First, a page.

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USFWS Will Hear Public Comment On Bison Range Management This Week

A sign at the National Bison Range in northwest Montana.
Josh Burnham
Montana Public Radio
A sign at the National Bison Range in northwest Montana.

New possibilities for management of the National Bison Range north of Missoula are out, and the U.S. Fish and Wildlife Service is taking public comment on them at three meetings this week. 

In 2016 the Obama administration proposed transferring ownership of the Bison Range from the Fish and Wildlife Service to federal trust ownership for the Confederated Salish and Kootenai Tribes. In 2017, then-Secretary of the Interior Ryan Zinke rescinded that proposal following a lawsuit against it. The CSKT have continued to push for a transfer, including a formal request to Montana’s congressional delegation and the Interior Department in March.

But the Environmental Impact Statement on the new Bison Range management plan released early this month, does not acknowledge tribal demands.

"You know, it’s smack dab in the middle of our reservation," says Rich Janssen, the head of the Department of Natural Resources of the CSKT. "Eighteen thousand acres that was just taken."

The U.S. government established the National Bison Range in 1908 under legislation that allowed the parcelling out of land within the Flathead Reservation.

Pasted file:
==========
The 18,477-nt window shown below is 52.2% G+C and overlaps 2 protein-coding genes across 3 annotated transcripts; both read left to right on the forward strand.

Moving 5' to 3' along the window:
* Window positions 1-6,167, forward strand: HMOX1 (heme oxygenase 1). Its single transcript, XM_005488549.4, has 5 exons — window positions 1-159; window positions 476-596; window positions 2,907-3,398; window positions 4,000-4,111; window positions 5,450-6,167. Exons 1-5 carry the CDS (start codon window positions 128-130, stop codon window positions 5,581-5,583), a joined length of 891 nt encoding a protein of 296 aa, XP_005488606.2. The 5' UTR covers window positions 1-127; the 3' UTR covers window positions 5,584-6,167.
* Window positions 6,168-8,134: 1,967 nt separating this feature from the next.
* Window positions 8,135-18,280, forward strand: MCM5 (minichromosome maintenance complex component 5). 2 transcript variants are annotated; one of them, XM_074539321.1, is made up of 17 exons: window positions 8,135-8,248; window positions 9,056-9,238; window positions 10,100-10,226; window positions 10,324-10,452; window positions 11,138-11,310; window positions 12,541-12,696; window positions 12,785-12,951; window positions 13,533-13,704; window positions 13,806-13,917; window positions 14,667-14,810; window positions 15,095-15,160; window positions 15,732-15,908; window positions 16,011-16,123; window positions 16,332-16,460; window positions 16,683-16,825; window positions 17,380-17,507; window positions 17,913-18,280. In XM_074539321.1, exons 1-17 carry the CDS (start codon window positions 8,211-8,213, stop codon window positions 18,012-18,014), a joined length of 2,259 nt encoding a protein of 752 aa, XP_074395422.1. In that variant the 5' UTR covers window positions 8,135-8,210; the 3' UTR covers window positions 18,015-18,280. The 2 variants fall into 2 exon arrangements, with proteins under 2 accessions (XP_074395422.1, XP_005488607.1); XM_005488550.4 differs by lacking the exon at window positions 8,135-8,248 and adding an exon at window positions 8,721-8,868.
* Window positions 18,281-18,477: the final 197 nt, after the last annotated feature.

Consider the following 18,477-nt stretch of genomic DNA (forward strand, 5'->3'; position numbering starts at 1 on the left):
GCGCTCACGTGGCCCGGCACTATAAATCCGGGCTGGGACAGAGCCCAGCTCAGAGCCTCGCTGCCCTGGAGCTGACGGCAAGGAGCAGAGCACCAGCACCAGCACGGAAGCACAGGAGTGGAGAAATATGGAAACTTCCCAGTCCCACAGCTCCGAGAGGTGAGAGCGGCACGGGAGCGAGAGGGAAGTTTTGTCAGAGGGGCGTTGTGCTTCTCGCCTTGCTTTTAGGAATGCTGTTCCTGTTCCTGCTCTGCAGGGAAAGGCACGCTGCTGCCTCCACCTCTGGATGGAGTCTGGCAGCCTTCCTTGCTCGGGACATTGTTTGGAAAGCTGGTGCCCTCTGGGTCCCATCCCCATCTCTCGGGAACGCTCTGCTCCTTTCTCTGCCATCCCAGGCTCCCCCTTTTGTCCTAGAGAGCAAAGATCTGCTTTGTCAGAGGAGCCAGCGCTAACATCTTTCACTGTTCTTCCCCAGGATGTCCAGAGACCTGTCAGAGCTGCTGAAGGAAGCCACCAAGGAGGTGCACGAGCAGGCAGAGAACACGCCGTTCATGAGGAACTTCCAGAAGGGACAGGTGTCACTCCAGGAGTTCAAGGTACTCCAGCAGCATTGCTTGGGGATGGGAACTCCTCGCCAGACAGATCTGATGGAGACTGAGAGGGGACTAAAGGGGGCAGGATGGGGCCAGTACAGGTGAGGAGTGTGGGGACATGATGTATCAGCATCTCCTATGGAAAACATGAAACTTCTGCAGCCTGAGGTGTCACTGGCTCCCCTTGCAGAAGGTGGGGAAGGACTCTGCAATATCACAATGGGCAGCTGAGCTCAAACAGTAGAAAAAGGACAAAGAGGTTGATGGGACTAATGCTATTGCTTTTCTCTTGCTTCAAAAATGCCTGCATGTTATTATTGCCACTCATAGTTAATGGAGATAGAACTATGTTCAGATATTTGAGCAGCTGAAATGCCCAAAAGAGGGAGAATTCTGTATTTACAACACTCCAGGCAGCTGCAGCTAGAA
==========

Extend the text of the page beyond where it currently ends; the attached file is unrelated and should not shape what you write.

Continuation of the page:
"We can improve on what’s already out there today if we manage it and bring back the mighty Q’wey Q’way, which is the Salish term 'the bison'," Janssen says.

Janssen stresses that a transfer would maintain public access to the range. He says this is the latest in a process that’s lasted more than two decades. But he’s optimistic that the transfer will eventually occur.

"I believe in my lifetime — I’m 49 years old — and I believe in my lifetime it will occur."

The meetings this week will be Tuesday at 5 p.m. at the Missoula Public Library, Wednesday at 5 p.m. at the Red Lion Inn in Polson, and Thursday at 5 p.m. at the National Bison Range visitor center in Charlo. Public comment runs through May 20.

Nick Mott is a reporter and podcast producer who focuses on wildlife, natural resources, and the environment. He was editor on the podcasts Shared State and Fireline, and producer on the podcasts Threshold and Richest Hill.
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